Monday, April 14, 2014

South Park: The Stick of Truth

Welcome to South Park

The prospect of a RPG South Park game sounds like a horrible idea, like a LJN game on the NES.  But, creators’ Trey Parker & Matt Stone did something unexpected, and went to developers with their idea for a game.  Without their involvement ‘The Stick of Truth’ would have suffered.  First and most importantly, this looks and sounds like an episode of South Park.  By the time the F-bomb flies and Kenny dies, you’ll know if this is your type of entertainment or not.  

You play as the new kid, aptly named ‘Douchebag’, who must fight elves, the homeless, ManBearPig, and Nazi-Zombies to save the town and recover the stick of truth.  This is South Park in all of its glory from its humble beginnings of an anal probe to adventures in Canada.  


There are four classes to choose:  Fighter, Mage, Thief, and Jew.  Each have their own special abilities, but that is the extent of their uniqueness.  Your choice really doesn’t matter.  Even though this is a turn base battle system, you must press the correct button prompts, little QTE (Quick Time Events) to execute both attacks and defending. 

This can take some time getting use to can be frustrating at times because the controls / responsiveness are loose.  This can be particularly irritating when blocking an enemy attack, as it feels more like guessing than skill.  But, The Stick of Truth is very forgiving and you can easily recover from a mistake.  This is not Dark Souls.

During combat, you’ll discover that status effects: Bleeding, Burning, Gross, and Stuns will be your major source of damage.  That said, the battle system is the game’s weakest element. The other aspects of The Stick of Truth are all well done.  The jokes are funny, fresh, with many laugh of loud moments.  With the highlights being the two night chapters. 

However, another problem the game frequently runs into are the loading screens and frame rate drops during auto saves.  The loading screens are sometimes so frequent it becomes annoying.  If you choose to complete all the side-quests alongside the main story, the game will take roughly 14 hours to complete.  I would call The Stick of Truth a RPG-light game that has little replay value, except for trophies.  If you’re a South Park fan and also a gamer, then you’ll laugh and enjoy this game without a doubt.

South Park: The Stick of Truth 
8.5 / 10

Friday, January 10, 2014

Movie Review: Lone Survivor

January 9th, 2014— ‘Lone Survivor’ is the film adaption of the book of the same title, which depicts the failed covert mission, “Operation Red Wings.”  During the operation, four members of Seal Team 10 are ambushed while trying to eliminate a Taliban leader in Afghanistan. 

Given the film’s incredible source material, I was slightly disappointed with the final product.  This was due to writer/director Peter Berg’s involvement.  2013 was an interesting year for Berg, who received nominations for best adaptive screenplay (‘Lone Survivor’) and two Razzies (‘Battleship.')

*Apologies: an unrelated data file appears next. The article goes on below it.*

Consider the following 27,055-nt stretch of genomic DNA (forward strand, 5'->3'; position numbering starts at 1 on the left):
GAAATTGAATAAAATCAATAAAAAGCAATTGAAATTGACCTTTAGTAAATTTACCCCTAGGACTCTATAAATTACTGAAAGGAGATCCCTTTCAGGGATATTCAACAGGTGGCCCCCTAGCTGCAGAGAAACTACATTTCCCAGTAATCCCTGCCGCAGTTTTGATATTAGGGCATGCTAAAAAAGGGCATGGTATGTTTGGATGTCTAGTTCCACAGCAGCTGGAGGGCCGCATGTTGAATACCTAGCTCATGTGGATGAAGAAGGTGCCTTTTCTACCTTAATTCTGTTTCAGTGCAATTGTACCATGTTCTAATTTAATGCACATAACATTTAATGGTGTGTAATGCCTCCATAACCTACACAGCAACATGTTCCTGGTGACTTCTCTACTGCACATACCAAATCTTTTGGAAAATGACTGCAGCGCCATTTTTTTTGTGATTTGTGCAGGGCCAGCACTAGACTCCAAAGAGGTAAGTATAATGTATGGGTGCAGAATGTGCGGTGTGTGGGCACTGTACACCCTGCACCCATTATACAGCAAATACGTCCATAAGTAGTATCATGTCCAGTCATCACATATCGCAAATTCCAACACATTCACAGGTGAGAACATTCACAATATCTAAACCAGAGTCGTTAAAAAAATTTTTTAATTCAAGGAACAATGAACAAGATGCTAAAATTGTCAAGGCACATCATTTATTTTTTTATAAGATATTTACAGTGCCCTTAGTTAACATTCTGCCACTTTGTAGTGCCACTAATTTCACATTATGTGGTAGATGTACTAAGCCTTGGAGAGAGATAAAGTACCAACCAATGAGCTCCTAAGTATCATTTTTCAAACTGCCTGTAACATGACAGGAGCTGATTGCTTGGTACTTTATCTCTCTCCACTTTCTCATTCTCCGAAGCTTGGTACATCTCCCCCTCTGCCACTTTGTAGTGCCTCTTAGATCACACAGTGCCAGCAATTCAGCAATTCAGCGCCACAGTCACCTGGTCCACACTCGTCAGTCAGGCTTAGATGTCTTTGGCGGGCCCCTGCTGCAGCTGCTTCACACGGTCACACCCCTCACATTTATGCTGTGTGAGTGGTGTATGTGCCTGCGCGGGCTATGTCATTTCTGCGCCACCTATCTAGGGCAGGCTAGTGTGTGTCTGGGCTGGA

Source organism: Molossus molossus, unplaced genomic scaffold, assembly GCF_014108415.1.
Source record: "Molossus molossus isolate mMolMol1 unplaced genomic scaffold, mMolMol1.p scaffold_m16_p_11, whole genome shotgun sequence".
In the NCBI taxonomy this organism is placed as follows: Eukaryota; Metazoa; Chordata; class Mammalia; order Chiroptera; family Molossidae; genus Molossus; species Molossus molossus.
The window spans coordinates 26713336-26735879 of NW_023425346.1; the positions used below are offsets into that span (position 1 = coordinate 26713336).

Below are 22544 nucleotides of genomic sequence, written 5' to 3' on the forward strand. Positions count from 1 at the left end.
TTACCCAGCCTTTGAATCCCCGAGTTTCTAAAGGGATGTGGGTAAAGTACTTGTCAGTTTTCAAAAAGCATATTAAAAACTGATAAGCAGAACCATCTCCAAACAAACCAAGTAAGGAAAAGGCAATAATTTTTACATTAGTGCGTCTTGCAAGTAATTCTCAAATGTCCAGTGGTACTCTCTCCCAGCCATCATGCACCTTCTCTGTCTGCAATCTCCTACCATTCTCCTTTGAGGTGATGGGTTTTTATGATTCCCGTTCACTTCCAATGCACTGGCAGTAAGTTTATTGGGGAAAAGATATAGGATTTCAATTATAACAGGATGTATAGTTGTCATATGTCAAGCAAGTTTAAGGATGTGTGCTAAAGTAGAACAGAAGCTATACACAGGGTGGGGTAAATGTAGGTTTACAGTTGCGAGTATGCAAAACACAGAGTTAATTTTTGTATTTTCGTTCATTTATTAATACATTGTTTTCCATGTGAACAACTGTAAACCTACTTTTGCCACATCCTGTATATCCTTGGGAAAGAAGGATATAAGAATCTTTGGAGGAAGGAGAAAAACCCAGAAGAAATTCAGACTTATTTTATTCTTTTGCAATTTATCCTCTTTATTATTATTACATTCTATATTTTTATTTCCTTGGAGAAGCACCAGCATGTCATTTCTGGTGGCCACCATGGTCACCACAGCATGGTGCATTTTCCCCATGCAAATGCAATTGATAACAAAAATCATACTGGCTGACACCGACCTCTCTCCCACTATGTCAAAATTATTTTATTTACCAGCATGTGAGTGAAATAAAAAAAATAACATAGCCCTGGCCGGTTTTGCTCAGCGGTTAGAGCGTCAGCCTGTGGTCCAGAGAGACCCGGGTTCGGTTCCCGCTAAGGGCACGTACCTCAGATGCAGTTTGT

The first thirty-minutes are slow, even boring, and provide little characterization.  Also, it’s confusing, thanks to three disconnected opening scenes.   Although the performances are fine, most of the characters look too much alike (shaggy beards and sunglasses).  Berg also focuses on the SEALs’ deaths rather than developing the characters.  The Taliban is depicted with no redeeming qualities, while the Navy SEALs are heroic, patriotic, and self-sacrificing.  This simplistic ‘good vs. evil’ world view robs the film of any depth.   

After a rough first act, ‘Lone Survivor’ finally gets its footing, and even though the audience already knows the final outcome, the film was able to deliver tense scenes.  It is hard to believe that so much went wrong during this mission, and these non-fiction elements help the audience to become invested with the characters.

Lone Survivor’ is one of those movies that has a ‘must-see-part.’  However to get there, you must slog through the first act.  Act two is one extended action scene, and is the highlight of the film.  By this point, the excitement should be enough to hold your interest to the end. 

The film’s score was completely flat, almost non-existent.  Keep in mind that a strong musical score can lift an average movie from dull to amazing.  The visuals are well done, and I appreciate the use of squibs rather than the CGI effects. 

As a modern war film, ‘Lone Survivor’ will be compared to ‘Black Hawk Down and ‘The Hurt Locker.’  In that regard, this movie feels less substantial, muddled with odd production and writing decisions.  For a movie technically released in 2013 for award concretization, is ‘Lone Survivor’ worth your time?  If the true story element interests you, then yes, you will probably enjoy the film.  But if you’re expecting fleshed-out characters or creative action set pieces, then no; you’ll probably hate every minute.  The added elements of fiction add little or even hurt ‘Lone Survivor,’ while the non-fiction events are its strength and emotional core.